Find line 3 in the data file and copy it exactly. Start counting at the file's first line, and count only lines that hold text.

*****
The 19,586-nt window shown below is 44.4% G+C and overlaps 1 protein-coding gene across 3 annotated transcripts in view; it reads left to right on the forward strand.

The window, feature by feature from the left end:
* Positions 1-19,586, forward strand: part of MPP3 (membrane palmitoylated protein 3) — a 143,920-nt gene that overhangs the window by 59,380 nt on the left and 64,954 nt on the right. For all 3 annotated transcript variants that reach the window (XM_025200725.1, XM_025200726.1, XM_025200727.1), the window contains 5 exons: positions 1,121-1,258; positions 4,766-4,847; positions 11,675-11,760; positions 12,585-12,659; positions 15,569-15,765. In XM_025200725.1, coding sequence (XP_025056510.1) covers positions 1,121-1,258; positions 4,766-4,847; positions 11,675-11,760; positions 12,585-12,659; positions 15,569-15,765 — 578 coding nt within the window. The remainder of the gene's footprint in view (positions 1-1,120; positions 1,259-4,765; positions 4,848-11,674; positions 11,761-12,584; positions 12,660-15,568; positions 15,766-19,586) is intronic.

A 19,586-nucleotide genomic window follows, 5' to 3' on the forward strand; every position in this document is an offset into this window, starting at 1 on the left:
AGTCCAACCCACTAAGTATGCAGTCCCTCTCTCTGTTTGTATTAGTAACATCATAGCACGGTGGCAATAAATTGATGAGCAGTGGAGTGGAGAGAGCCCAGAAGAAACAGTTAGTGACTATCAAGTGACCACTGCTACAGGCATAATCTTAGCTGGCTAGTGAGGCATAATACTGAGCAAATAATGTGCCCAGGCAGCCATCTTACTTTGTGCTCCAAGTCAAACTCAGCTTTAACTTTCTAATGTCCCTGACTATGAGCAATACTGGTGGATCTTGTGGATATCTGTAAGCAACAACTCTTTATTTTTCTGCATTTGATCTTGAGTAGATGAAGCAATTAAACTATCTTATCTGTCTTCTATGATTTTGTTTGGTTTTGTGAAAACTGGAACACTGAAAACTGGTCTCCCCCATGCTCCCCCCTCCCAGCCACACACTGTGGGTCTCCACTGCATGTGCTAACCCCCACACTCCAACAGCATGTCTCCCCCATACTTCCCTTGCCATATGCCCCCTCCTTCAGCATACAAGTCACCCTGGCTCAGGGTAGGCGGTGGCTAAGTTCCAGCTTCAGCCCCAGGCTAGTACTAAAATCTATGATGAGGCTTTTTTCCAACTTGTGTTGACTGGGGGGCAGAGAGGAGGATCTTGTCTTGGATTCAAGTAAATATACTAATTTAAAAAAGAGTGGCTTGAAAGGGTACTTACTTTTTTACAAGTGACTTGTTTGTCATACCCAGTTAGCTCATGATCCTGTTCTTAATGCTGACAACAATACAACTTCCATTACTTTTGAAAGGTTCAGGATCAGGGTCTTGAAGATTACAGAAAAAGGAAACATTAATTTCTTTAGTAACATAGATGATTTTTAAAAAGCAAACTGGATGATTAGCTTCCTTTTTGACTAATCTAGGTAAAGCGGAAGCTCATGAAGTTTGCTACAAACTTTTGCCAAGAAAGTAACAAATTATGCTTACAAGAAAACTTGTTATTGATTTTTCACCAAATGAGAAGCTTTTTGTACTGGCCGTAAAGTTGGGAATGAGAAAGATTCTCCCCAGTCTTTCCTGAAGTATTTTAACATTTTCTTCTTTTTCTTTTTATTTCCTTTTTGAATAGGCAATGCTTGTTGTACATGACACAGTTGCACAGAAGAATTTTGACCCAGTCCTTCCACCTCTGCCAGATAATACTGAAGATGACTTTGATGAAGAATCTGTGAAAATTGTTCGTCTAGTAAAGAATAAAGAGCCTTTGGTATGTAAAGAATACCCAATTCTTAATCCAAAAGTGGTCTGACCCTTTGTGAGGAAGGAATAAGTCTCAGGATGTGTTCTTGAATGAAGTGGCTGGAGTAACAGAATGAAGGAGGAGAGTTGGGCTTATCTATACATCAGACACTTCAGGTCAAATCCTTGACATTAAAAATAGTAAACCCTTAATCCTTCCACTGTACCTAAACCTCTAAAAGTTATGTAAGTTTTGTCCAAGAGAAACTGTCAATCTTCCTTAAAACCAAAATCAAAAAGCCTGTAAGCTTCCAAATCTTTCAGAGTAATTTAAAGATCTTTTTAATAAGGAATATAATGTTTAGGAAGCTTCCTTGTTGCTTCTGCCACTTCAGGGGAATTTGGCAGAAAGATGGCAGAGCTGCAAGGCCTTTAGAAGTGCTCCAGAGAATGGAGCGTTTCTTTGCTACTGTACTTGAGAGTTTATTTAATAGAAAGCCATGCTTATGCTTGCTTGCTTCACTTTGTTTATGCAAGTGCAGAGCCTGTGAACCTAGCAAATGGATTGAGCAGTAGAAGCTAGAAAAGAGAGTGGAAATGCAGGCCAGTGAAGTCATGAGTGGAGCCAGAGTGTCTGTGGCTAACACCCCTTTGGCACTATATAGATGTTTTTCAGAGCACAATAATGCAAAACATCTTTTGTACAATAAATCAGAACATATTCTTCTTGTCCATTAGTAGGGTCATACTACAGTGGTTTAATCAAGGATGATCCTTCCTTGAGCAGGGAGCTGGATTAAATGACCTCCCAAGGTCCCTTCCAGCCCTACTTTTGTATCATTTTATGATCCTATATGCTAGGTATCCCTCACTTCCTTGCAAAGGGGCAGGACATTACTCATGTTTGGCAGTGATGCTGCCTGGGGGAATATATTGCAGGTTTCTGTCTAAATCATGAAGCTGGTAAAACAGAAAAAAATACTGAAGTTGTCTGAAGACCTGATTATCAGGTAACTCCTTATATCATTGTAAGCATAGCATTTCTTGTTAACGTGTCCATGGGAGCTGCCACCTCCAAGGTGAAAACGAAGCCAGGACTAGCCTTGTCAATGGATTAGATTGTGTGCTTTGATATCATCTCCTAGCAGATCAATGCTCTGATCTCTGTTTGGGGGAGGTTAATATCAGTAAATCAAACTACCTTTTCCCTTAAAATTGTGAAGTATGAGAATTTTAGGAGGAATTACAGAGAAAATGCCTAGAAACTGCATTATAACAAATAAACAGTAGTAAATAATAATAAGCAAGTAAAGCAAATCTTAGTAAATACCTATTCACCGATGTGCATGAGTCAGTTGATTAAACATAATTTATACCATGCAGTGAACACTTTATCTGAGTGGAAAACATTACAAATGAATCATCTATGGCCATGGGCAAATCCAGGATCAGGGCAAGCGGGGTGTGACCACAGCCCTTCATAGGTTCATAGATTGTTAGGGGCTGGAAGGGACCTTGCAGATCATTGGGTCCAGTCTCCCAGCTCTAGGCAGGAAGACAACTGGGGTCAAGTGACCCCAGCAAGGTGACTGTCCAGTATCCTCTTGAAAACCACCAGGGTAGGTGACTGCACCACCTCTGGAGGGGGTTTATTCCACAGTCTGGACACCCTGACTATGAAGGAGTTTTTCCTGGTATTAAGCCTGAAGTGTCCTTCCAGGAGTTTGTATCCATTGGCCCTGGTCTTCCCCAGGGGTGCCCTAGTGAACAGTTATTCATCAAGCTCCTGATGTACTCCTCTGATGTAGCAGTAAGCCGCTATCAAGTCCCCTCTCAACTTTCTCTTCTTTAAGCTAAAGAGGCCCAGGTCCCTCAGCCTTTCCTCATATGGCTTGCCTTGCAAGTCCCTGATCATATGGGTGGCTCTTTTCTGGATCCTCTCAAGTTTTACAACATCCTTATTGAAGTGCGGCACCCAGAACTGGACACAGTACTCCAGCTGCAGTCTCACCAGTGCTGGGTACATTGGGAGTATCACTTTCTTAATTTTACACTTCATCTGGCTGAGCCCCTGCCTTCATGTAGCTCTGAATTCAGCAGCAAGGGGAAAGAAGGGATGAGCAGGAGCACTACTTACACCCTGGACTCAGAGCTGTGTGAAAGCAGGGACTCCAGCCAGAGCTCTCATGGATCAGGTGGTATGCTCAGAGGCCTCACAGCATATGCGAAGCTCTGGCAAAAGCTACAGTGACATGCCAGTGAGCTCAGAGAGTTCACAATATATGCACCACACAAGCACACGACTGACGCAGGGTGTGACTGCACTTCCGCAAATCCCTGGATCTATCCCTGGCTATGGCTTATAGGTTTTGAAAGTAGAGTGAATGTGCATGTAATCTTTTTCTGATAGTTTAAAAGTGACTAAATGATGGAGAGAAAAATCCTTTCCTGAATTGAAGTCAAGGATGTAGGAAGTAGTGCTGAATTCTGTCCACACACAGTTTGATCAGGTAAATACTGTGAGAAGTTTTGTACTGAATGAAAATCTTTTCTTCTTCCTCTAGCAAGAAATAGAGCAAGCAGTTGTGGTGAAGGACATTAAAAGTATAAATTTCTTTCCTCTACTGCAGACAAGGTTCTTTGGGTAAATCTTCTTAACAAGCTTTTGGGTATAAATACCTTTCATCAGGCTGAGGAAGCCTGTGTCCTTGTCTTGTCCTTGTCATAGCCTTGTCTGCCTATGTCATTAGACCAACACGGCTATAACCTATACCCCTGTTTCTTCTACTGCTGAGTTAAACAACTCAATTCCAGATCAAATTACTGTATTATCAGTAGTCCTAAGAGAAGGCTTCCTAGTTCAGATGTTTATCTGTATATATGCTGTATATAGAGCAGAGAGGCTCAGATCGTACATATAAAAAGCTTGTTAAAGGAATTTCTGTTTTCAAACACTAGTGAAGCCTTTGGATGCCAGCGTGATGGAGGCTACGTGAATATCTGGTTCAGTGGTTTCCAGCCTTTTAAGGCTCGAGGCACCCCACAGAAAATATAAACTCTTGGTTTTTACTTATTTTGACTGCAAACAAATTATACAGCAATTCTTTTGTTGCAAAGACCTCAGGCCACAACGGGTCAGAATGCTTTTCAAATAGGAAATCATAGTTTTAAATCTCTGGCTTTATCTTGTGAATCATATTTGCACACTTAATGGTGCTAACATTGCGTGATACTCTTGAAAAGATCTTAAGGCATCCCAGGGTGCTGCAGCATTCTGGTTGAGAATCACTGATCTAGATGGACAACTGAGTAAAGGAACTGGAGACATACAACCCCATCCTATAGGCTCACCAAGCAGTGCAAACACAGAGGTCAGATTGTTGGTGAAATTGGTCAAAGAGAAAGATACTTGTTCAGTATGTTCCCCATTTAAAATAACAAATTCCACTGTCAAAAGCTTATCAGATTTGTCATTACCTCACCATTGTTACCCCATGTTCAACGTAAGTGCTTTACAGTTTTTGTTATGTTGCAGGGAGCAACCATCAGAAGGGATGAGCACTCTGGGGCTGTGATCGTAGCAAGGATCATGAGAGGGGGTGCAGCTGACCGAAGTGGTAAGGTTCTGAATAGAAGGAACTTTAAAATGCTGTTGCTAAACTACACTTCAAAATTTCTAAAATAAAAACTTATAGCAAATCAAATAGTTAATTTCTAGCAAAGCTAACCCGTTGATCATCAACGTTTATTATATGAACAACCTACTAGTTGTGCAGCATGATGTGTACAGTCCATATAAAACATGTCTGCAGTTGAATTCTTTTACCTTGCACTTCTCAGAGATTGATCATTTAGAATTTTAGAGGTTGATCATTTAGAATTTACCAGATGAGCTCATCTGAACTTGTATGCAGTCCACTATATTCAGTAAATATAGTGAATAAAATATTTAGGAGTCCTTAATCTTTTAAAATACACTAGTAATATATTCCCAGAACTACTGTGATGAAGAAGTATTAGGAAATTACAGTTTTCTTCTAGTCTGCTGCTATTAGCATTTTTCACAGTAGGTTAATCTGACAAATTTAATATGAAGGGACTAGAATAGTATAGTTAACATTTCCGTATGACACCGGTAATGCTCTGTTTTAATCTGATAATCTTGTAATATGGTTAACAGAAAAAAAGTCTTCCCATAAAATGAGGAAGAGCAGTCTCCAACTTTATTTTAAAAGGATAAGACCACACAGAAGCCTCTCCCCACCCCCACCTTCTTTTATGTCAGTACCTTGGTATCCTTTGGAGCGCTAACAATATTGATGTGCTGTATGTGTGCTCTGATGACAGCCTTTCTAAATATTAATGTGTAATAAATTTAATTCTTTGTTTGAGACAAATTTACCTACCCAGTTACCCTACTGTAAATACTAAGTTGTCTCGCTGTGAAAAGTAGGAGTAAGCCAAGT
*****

* Positions 1-19,586, forward strand: part of MPP3 (membrane palmitoylated protein 3) — a 143,920-nt gene that overhangs the window by 59,380 nt on the left and 64,954 nt on the right. For all 3 annotated transcript variants that reach the window (XM_025200725.1, XM_025200726.1, XM_025200727.1), the window contains 5 exons: positions 1,121-1,258; positions 4,766-4,847; positions 11,675-11,760; positions 12,585-12,659; positions 15,569-15,765. In XM_025200725.1, coding sequence (XP_025056510.1) covers positions 1,121-1,258; positions 4,766-4,847; positions 11,675-11,760; positions 12,585-12,659; positions 15,569-15,765 — 578 coding nt within the window. The remainder of the gene's footprint in view (positions 1-1,120; positions 1,259-4,765; positions 4,848-11,674; positions 11,761-12,584; positions 12,660-15,568; positions 15,766-19,586) is intronic.